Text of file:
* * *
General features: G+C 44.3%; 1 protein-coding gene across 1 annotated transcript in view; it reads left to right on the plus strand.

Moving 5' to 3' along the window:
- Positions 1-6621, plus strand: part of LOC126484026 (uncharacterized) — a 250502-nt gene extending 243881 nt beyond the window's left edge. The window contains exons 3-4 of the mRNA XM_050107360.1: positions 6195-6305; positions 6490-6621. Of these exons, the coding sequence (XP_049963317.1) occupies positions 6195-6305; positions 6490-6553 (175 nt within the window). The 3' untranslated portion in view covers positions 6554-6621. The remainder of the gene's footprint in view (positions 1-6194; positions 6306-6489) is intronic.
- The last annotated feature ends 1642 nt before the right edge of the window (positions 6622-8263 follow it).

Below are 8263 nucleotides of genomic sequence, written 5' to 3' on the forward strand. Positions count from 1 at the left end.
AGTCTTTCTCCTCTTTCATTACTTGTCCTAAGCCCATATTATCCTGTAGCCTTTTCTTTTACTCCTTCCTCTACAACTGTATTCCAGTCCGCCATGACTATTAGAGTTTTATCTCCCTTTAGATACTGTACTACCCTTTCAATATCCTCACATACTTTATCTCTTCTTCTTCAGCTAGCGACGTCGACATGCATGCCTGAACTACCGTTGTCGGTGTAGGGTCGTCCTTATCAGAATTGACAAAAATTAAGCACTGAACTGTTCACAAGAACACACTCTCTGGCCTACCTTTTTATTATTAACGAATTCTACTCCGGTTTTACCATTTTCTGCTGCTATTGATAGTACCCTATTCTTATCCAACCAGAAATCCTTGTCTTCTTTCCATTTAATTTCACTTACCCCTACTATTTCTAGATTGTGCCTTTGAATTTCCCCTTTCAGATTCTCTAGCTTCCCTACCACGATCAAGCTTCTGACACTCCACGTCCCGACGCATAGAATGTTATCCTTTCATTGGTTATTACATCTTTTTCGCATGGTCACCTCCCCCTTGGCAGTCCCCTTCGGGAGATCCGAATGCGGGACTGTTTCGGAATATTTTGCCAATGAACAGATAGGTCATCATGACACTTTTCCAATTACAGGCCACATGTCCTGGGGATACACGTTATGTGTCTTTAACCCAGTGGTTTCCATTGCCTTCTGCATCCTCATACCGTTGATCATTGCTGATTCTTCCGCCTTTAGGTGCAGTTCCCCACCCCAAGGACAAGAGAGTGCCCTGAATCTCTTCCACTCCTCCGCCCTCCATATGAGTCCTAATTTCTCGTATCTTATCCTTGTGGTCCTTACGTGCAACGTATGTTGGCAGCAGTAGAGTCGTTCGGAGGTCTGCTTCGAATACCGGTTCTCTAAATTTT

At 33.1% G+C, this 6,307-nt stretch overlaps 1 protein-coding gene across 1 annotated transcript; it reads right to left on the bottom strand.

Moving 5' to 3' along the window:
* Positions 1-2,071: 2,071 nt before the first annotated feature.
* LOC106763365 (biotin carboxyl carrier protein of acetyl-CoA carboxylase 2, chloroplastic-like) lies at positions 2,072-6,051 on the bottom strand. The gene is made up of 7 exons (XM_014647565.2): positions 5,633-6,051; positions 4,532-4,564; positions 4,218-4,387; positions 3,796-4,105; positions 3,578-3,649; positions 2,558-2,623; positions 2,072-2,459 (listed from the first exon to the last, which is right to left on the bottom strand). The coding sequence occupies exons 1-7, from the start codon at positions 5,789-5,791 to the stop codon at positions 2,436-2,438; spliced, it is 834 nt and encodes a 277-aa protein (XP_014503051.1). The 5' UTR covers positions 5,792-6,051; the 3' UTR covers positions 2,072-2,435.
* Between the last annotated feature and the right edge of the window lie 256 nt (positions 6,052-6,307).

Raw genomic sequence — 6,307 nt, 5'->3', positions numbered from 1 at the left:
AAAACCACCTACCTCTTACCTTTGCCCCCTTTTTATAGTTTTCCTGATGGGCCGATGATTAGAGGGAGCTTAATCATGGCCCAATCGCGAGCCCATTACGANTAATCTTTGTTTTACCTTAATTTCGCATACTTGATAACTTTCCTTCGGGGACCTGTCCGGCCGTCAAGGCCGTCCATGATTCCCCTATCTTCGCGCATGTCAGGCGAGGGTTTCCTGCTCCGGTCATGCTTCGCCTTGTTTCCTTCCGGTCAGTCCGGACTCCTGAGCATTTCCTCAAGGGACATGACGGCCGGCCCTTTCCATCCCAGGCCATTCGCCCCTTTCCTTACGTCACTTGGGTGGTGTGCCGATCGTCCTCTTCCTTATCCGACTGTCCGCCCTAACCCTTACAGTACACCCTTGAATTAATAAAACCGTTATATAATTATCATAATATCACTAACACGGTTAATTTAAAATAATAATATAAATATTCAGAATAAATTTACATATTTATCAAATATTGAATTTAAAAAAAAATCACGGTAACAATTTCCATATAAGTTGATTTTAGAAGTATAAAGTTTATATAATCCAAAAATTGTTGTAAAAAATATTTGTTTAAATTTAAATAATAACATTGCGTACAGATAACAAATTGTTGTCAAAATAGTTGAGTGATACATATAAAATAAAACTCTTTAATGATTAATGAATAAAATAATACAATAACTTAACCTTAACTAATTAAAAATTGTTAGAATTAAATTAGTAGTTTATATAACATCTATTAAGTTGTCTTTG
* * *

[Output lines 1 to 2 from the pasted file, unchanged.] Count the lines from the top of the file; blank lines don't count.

General features: G+C 44.3%; 1 protein-coding gene across 1 annotated transcript in view; it reads left to right on the plus strand.

Moving 5' to 3' along the window: